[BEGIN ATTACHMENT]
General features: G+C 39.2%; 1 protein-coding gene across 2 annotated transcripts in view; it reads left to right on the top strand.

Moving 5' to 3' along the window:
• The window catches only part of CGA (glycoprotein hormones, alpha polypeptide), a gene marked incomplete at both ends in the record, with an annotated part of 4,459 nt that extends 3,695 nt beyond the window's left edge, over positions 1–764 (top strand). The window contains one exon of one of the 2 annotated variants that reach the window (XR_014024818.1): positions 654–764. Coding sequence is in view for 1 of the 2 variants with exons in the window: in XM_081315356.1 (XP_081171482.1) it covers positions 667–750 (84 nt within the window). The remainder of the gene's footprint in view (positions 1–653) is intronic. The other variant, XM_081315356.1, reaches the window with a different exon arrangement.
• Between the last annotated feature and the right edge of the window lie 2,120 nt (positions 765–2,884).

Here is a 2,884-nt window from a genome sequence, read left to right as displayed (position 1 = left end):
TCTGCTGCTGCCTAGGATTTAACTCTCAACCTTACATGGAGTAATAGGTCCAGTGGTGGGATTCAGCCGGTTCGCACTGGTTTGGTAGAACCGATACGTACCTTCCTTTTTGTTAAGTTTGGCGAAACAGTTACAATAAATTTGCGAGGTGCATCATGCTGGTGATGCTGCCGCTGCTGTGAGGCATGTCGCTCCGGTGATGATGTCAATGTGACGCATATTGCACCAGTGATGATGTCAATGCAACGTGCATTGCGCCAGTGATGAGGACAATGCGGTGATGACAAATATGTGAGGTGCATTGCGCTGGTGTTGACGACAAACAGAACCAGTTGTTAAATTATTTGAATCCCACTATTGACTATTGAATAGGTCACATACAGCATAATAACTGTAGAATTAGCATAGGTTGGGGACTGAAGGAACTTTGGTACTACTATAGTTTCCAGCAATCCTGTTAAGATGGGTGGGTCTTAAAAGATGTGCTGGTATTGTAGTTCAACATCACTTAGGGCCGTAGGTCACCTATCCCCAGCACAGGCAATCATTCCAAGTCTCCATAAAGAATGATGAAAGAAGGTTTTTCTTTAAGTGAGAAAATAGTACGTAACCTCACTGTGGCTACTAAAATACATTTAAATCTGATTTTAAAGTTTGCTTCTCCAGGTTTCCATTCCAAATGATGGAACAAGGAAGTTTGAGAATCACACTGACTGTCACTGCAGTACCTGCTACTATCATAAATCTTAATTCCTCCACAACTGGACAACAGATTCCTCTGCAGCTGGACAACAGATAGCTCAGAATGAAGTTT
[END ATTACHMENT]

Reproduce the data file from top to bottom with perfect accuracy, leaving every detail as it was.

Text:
General features: G+C 39.2%; 1 protein-coding gene across 2 annotated transcripts in view; it reads left to right on the top strand.

Moving 5' to 3' along the window:
• The window catches only part of CGA (glycoprotein hormones, alpha polypeptide), a gene marked incomplete at both ends in the record, with an annotated part of 4,459 nt that extends 3,695 nt beyond the window's left edge, over positions 1–764 (top strand). The window contains one exon of one of the 2 annotated variants that reach the window (XR_014024818.1): positions 654–764. Coding sequence is in view for 1 of the 2 variants with exons in the window: in XM_081315356.1 (XP_081171482.1) it covers positions 667–750 (84 nt within the window). The remainder of the gene's footprint in view (positions 1–653) is intronic. The other variant, XM_081315356.1, reaches the window with a different exon arrangement.
• Between the last annotated feature and the right edge of the window lie 2,120 nt (positions 765–2,884).

Here is a 2,884-nt window from a genome sequence, read left to right as displayed (position 1 = left end):
TCTGCTGCTGCCTAGGATTTAACTCTCAACCTTACATGGAGTAATAGGTCCAGTGGTGGGATTCAGCCGGTTCGCACTGGTTTGGTAGAACCGATACGTACCTTCCTTTTTGTTAAGTTTGGCGAAACAGTTACAATAAATTTGCGAGGTGCATCATGCTGGTGATGCTGCCGCTGCTGTGAGGCATGTCGCTCCGGTGATGATGTCAATGTGACGCATATTGCACCAGTGATGATGTCAATGCAACGTGCATTGCGCCAGTGATGAGGACAATGCGGTGATGACAAATATGTGAGGTGCATTGCGCTGGTGTTGACGACAAACAGAACCAGTTGTTAAATTATTTGAATCCCACTATTGACTATTGAATAGGTCACATACAGCATAATAACTGTAGAATTAGCATAGGTTGGGGACTGAAGGAACTTTGGTACTACTATAGTTTCCAGCAATCCTGTTAAGATGGGTGGGTCTTAAAAGATGTGCTGGTATTGTAGTTCAACATCACTTAGGGCCGTAGGTCACCTATCCCCAGCACAGGCAATCATTCCAAGTCTCCATAAAGAATGATGAAAGAAGGTTTTTCTTTAAGTGAGAAAATAGTACGTAACCTCACTGTGGCTACTAAAATACATTTAAATCTGATTTTAAAGTTTGCTTCTCCAGGTTTCCATTCCAAATGATGGAACAAGGAAGTTTGAGAATCACACTGACTGTCACTGCAGTACCTGCTACTATCATAAATCTTAATTCCTCCACAACTGGACAACAGATTCCTCTGCAGCTGGACAACAGATAGCTCAGAATGAAGTTT